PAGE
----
To an outside observer, the whole "Anatole Broyard controversy" seems highly ironic. Not even a secondary issue -- just there's no point at all whatsoever about the controversy. If Roth had known about Broyard, what would have been the point of denying it? If he had heard and forgotten, so what? Things happen, and everything that one can possibly write about is somewhat similar to at least one other thing, maybe two. So what? The worst case I could imagine is that Roth says he didn't know about Broyard (and, frankly, nobody has ever heard about Broyard, except for the people specialized in the fabulous history of Times litterary supplement), but actually, on a second thought, had heard something, and at first denied and then was a bit embarrassed to admit it? That would be such a big deal, OMG :) So I think this whole section is ridiculous and phony. Like it is ridiculous to accuse someone of racism because he used the word "spooks". As a quick fix, I would suggest deleting the epithet "well-known" associated with Broyard - whether or not a true characterization, it implies that Roth should have known the biography of this "well-known" person (which is not self-evident). Lebatsnok (talk) 22:31, 6 August 2016 (UTC)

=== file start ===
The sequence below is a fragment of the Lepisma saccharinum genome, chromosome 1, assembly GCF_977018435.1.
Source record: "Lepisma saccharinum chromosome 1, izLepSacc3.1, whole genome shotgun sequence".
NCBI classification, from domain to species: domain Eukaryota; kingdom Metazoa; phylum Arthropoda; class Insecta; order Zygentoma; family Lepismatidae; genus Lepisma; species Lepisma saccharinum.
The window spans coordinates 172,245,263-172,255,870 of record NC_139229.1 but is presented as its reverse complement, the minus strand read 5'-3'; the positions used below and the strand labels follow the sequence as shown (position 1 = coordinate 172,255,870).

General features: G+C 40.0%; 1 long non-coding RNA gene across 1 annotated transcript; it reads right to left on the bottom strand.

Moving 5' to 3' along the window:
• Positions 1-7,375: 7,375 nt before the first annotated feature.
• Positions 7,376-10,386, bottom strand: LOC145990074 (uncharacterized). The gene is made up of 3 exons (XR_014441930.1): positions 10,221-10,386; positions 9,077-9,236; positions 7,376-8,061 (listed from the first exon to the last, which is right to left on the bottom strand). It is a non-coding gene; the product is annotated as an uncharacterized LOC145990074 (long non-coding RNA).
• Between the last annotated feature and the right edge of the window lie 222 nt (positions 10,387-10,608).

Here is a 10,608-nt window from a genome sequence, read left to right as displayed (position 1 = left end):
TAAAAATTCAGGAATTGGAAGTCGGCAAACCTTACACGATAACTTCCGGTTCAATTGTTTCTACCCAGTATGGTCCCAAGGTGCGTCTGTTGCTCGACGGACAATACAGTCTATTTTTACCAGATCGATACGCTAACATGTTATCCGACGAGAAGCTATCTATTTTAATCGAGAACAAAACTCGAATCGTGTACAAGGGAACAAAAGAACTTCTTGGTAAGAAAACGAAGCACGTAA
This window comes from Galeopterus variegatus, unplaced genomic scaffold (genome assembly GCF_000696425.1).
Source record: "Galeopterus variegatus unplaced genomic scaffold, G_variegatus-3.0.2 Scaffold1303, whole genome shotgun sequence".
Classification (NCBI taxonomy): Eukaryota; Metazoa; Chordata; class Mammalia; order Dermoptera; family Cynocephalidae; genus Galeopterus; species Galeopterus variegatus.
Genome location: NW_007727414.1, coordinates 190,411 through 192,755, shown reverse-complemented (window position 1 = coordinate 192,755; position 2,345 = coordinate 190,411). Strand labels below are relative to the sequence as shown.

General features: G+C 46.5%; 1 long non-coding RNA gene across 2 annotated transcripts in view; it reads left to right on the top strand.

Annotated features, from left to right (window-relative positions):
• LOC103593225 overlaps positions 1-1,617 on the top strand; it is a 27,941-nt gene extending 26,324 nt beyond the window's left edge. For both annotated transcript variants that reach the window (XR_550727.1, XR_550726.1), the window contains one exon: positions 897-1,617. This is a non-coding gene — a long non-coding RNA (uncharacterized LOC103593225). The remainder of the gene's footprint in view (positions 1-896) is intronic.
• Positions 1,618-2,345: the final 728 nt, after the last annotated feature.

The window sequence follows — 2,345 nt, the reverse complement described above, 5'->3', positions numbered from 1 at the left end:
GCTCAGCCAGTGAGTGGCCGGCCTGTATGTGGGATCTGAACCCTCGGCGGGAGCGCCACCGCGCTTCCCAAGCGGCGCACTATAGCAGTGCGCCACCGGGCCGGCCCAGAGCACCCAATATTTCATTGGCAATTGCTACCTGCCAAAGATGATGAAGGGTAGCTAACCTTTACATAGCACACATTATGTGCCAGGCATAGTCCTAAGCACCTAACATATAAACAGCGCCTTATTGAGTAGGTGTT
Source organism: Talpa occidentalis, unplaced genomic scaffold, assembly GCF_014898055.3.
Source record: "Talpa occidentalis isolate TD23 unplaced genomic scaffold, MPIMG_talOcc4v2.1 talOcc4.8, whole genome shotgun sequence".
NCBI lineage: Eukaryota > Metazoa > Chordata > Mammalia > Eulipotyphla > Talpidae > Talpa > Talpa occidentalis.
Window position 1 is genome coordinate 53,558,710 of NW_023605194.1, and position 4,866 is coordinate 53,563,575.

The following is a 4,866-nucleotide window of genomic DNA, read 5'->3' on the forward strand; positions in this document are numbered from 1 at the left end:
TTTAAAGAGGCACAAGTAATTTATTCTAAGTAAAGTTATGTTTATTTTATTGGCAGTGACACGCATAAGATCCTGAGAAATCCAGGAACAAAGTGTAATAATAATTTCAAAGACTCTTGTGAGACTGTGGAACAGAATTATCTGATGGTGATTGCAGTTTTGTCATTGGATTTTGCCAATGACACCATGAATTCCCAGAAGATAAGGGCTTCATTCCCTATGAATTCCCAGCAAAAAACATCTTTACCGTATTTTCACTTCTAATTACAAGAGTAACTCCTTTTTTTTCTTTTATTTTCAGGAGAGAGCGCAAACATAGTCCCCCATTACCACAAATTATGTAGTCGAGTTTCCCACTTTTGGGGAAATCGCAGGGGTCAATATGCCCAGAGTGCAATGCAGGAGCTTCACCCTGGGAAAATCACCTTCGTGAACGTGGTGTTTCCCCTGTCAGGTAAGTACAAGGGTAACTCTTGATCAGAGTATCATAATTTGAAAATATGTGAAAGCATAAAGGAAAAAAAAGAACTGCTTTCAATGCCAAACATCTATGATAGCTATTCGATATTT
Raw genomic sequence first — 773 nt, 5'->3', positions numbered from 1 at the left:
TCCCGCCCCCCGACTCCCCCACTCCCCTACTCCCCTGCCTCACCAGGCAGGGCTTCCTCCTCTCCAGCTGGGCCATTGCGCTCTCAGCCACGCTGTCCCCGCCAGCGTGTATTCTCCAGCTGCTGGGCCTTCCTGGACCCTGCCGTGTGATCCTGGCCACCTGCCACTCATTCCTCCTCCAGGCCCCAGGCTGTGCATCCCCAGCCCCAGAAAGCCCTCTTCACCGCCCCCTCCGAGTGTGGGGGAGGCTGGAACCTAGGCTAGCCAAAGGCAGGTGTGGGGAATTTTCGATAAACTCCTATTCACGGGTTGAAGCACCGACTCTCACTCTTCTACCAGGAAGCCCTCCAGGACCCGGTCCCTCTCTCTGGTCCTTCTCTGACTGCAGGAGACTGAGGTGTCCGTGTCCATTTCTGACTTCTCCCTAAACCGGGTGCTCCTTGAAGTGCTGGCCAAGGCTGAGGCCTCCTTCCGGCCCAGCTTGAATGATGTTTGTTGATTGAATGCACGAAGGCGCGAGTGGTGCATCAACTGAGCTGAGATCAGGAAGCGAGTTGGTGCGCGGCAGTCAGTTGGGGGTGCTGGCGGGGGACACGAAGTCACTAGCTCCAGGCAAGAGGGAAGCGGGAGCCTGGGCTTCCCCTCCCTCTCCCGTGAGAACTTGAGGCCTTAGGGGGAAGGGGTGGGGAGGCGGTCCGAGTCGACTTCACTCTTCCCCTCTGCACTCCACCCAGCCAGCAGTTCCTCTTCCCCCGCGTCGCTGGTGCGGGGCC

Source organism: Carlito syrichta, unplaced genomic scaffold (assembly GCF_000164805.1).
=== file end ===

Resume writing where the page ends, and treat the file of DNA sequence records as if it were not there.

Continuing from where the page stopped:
Who Killed Wikipedia?
In a notorious case, Philip Roth petitioned Wikipedia to correct a description of the origin of his novel The Human Stain, only to be told by a Wikipedia administrator, “I understand your point that the author is the greatest authority on their own work, but we require secondary sources.”
New Yorker article: An Open Letter to Wikipedia BY PHILIP ROTH
- I do not think they were. Factual correction: Roth did not himself communicate with the volunteer. The person the volunteer did communicate with was in a perfect position to produce a secondary source; he ultimately chose not to and Roth produced a usable primary source instead. -- Alanscottwalker (talk) 10:42, 13 March 2015 (UTC)